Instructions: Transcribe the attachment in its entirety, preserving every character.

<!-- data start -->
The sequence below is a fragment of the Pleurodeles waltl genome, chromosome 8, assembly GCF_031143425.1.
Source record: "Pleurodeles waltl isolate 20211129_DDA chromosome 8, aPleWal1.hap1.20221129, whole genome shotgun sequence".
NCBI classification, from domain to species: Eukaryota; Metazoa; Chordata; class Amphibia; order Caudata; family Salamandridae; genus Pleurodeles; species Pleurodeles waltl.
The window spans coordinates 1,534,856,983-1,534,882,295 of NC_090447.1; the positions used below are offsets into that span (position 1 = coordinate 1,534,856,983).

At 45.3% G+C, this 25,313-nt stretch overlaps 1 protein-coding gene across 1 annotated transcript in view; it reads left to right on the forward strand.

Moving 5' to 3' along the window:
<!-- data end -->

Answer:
The sequence below is a fragment of the Pleurodeles waltl genome, chromosome 8, assembly GCF_031143425.1.
Source record: "Pleurodeles waltl isolate 20211129_DDA chromosome 8, aPleWal1.hap1.20221129, whole genome shotgun sequence".
NCBI classification, from domain to species: Eukaryota; Metazoa; Chordata; class Amphibia; order Caudata; family Salamandridae; genus Pleurodeles; species Pleurodeles waltl.
The window spans coordinates 1,534,856,983-1,534,882,295 of NC_090447.1; the positions used below are offsets into that span (position 1 = coordinate 1,534,856,983).

At 45.3% G+C, this 25,313-nt stretch overlaps 1 protein-coding gene across 1 annotated transcript in view; it reads left to right on the forward strand.

Moving 5' to 3' along the window: